Black Feminism for Liberation: Our Statement on the End of Roe v. Wade

Kris Henderson and Nikki Grant stand at a podium with the words Black Feminism for Liberation underneath

On June 24, 2022, the United States Supreme Court overturned Roe v Wade, ending nearly 50 years of an established right to privacy. Across the country, millions of people will lose access to legal abortion.

At the core of our DNA at Amistad Law Project are two major principles: abolition–specifically prison industrial complex abolition–and Black Feminism. 

We must imagine and strive for a world in which we keep each other safe and meet our collective and individual needs without prison and police. We must, as Mariame Kaba teaches us, run one million experiments towards building that world.

In the words of Fannie Lou Hamer, 'nobody's free until everybody's free.' When we have fully honored the humanity of the most vulnerable and marginalized among us--Black and indigenous people, queer people, women and gender expansive people, disabled people, undocumented people, and poor and working class people–that is when we will know we have won.

The movements to end mass incarceration and policing have always had women and queer folks on the frontlines, regardless of whether our own liberation has been at the center of those struggles. We know this to be true in our work here in Philly. A decade ago, Decarerate PA, a multiracial, multigenerational coalition of mostly women, queer people, and formerly incarcerated people marched from Philadelphia to Harrisburg to try to stop the construction of what is now SCI Phoenix. From that formation spawned several groups, like Amistad and the Coalition to Abolish Death By Incarceration. Amistad's Free Them To Heal Us project and CADBI have primarily been led by Black and working class women of all races fighting for their incarcerated family members. In the alternatives to policing space, the daily work of Treatment Not Trauma Coalition is led by radical women and queer social workers.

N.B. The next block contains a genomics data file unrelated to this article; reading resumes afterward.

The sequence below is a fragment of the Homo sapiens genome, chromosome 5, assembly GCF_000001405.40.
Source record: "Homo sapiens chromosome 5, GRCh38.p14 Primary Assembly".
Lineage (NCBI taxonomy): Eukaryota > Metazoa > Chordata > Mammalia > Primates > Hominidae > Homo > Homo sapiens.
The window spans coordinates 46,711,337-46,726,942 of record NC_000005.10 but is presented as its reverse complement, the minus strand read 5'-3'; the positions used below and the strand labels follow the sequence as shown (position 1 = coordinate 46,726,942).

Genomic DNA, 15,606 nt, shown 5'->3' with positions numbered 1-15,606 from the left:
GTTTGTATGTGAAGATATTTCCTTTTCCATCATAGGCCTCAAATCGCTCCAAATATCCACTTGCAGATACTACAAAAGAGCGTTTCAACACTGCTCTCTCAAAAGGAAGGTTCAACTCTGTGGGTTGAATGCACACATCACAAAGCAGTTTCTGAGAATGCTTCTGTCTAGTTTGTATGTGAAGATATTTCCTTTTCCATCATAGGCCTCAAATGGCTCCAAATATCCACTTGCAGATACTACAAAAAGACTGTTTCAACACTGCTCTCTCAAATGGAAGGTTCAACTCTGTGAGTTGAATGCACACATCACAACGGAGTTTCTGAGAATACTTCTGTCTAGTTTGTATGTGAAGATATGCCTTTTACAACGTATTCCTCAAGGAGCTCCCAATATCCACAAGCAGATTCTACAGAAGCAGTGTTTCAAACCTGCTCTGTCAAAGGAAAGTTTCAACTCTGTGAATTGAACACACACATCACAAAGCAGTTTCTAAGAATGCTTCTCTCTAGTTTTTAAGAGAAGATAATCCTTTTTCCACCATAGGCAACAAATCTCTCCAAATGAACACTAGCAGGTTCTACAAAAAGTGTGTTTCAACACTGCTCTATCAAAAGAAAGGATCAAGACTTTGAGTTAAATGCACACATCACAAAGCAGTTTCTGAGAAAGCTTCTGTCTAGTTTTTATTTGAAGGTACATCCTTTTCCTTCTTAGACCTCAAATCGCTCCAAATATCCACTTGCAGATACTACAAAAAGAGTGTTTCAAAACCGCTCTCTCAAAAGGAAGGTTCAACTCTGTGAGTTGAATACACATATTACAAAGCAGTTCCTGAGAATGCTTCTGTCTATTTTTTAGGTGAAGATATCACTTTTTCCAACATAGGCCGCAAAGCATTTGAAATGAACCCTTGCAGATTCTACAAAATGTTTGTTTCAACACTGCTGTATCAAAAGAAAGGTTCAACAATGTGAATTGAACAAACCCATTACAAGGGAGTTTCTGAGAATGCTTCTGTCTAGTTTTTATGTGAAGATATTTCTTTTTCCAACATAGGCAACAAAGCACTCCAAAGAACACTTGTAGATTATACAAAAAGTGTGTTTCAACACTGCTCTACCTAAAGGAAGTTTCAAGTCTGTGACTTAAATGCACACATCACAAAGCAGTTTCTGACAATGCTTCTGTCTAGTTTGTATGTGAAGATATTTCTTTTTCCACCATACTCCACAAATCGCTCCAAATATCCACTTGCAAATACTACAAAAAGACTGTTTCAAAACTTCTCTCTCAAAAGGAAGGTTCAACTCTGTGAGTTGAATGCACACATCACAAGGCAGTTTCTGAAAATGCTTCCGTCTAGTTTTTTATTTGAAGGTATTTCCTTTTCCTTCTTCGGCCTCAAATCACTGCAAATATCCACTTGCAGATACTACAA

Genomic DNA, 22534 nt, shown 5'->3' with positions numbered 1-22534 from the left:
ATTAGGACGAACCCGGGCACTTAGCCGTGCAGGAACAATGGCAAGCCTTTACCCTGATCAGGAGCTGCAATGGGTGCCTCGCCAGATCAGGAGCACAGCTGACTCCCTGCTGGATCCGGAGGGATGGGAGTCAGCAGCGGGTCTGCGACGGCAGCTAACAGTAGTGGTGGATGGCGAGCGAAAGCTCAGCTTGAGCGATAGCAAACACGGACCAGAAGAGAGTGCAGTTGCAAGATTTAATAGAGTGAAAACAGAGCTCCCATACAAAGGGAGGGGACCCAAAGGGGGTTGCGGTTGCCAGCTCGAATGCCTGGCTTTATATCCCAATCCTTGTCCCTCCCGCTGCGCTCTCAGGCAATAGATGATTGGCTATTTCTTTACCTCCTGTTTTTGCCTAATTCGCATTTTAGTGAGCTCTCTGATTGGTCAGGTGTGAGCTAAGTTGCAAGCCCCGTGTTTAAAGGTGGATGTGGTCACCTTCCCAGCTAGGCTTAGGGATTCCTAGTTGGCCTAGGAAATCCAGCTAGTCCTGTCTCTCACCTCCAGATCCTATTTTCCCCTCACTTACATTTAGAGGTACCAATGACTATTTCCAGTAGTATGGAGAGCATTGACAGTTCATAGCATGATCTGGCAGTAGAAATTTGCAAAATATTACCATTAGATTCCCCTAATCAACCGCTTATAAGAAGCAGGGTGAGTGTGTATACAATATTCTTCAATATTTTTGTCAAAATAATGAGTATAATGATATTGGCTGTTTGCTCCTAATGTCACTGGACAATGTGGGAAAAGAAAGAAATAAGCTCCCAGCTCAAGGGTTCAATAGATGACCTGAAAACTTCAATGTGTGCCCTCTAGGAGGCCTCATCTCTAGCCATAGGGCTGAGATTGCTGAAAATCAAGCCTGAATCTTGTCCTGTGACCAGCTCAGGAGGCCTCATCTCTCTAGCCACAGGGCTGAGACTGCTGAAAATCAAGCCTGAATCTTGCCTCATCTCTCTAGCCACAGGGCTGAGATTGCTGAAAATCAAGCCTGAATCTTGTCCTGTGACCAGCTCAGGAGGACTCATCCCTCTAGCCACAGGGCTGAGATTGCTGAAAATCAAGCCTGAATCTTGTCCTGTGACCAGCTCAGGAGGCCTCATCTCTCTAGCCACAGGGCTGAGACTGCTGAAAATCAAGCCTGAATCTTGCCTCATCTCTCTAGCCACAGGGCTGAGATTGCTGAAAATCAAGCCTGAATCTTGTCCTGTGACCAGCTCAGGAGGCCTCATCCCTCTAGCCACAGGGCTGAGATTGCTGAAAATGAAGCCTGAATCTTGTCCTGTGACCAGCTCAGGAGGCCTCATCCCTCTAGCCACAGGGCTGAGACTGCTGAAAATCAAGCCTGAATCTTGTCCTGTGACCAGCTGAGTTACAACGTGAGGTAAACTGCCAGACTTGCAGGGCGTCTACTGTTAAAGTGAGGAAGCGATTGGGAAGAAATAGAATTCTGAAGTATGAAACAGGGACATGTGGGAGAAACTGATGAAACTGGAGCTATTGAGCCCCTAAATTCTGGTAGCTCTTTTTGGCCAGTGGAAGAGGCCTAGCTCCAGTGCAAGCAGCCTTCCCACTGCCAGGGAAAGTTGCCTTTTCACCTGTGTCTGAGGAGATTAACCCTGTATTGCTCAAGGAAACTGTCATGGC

We do this work because we know our freedom struggles are intertwined. The system that works to keep Black people incarcerated until they die is the same system desperate to strip people of their bodily autonomy and access to reproductive healthcare; it’s the same system attempting to erase queer and trans youth and the same system that allows billionaires to exist and the wealthy to extract resources from our communities. During these devastating times, it would be so easy to despair and fall into our silos. But we are reminded of what Audre Lorde taught us:

"Difference is that raw and powerful connection from which our personal power is forged... We have been taught to either ignore our differences or to view them as causes for separation and suspicion rather than as forces for change. Without community, there is no liberation, only the most vulnerable and temporary armistice between an individual and her oppression... Survival is learning to take our difference and make them strengths."

We are in a fight for our lives. The way to win that fight is to wage it together. "We have nothing to lose but our chains.”


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